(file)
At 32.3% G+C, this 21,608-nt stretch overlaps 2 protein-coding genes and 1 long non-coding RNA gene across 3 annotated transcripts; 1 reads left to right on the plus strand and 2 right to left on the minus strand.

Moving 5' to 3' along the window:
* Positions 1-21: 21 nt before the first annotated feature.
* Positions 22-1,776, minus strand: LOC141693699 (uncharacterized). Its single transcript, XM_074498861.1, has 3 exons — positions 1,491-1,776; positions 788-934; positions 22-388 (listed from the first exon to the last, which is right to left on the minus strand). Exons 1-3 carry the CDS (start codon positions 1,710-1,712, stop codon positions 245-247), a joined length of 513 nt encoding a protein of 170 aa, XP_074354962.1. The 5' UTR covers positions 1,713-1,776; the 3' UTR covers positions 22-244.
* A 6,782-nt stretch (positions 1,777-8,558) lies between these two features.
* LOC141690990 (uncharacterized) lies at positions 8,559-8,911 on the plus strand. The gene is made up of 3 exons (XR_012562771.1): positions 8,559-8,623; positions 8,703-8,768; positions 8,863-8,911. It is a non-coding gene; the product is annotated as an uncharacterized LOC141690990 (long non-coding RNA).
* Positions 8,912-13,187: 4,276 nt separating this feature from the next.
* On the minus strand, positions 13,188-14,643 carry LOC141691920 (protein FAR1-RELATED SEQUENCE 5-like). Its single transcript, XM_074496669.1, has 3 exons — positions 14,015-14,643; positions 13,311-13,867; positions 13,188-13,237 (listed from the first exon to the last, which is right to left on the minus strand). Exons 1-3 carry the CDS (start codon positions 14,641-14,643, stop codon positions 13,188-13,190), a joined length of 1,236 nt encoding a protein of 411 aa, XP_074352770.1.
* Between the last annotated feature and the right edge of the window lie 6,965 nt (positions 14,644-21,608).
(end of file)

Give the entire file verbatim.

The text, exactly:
At 32.3% G+C, this 21,608-nt stretch overlaps 2 protein-coding genes and 1 long non-coding RNA gene across 3 annotated transcripts; 1 reads left to right on the plus strand and 2 right to left on the minus strand.

Moving 5' to 3' along the window:
* Positions 1-21: 21 nt before the first annotated feature.
* Positions 22-1,776, minus strand: LOC141693699 (uncharacterized). Its single transcript, XM_074498861.1, has 3 exons — positions 1,491-1,776; positions 788-934; positions 22-388 (listed from the first exon to the last, which is right to left on the minus strand). Exons 1-3 carry the CDS (start codon positions 1,710-1,712, stop codon positions 245-247), a joined length of 513 nt encoding a protein of 170 aa, XP_074354962.1. The 5' UTR covers positions 1,713-1,776; the 3' UTR covers positions 22-244.
* A 6,782-nt stretch (positions 1,777-8,558) lies between these two features.
* LOC141690990 (uncharacterized) lies at positions 8,559-8,911 on the plus strand. The gene is made up of 3 exons (XR_012562771.1): positions 8,559-8,623; positions 8,703-8,768; positions 8,863-8,911. It is a non-coding gene; the product is annotated as an uncharacterized LOC141690990 (long non-coding RNA).
* Positions 8,912-13,187: 4,276 nt separating this feature from the next.
* On the minus strand, positions 13,188-14,643 carry LOC141691920 (protein FAR1-RELATED SEQUENCE 5-like). Its single transcript, XM_074496669.1, has 3 exons — positions 14,015-14,643; positions 13,311-13,867; positions 13,188-13,237 (listed from the first exon to the last, which is right to left on the minus strand). Exons 1-3 carry the CDS (start codon positions 14,641-14,643, stop codon positions 13,188-13,190), a joined length of 1,236 nt encoding a protein of 411 aa, XP_074352770.1.
* Between the last annotated feature and the right edge of the window lie 6,965 nt (positions 14,644-21,608).